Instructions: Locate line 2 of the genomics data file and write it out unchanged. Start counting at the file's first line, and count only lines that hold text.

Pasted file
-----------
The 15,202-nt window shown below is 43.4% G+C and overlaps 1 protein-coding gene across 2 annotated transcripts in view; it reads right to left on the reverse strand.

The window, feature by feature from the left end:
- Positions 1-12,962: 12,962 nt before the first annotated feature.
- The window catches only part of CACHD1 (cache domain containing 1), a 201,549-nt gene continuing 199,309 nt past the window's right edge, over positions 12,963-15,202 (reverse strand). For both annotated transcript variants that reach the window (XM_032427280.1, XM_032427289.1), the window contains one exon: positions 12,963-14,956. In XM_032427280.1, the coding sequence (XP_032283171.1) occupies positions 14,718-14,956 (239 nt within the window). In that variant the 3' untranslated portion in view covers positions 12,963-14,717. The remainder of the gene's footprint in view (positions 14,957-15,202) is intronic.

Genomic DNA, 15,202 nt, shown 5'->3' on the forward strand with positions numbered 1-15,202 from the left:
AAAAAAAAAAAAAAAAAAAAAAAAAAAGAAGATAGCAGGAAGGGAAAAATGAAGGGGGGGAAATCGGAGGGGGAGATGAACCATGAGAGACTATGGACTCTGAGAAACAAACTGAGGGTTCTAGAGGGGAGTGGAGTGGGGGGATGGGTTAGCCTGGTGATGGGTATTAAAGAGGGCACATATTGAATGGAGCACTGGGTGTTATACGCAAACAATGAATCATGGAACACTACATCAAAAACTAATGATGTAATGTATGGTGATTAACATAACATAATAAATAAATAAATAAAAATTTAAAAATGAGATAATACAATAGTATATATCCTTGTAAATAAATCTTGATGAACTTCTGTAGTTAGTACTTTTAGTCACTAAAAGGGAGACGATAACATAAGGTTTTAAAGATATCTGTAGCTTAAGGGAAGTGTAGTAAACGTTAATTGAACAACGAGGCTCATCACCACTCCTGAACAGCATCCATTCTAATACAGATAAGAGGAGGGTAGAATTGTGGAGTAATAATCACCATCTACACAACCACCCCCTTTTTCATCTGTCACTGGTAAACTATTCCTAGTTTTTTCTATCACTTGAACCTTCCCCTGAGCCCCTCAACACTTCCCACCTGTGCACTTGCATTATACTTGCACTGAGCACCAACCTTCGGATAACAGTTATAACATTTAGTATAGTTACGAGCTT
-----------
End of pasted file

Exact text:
The window, feature by feature from the left end: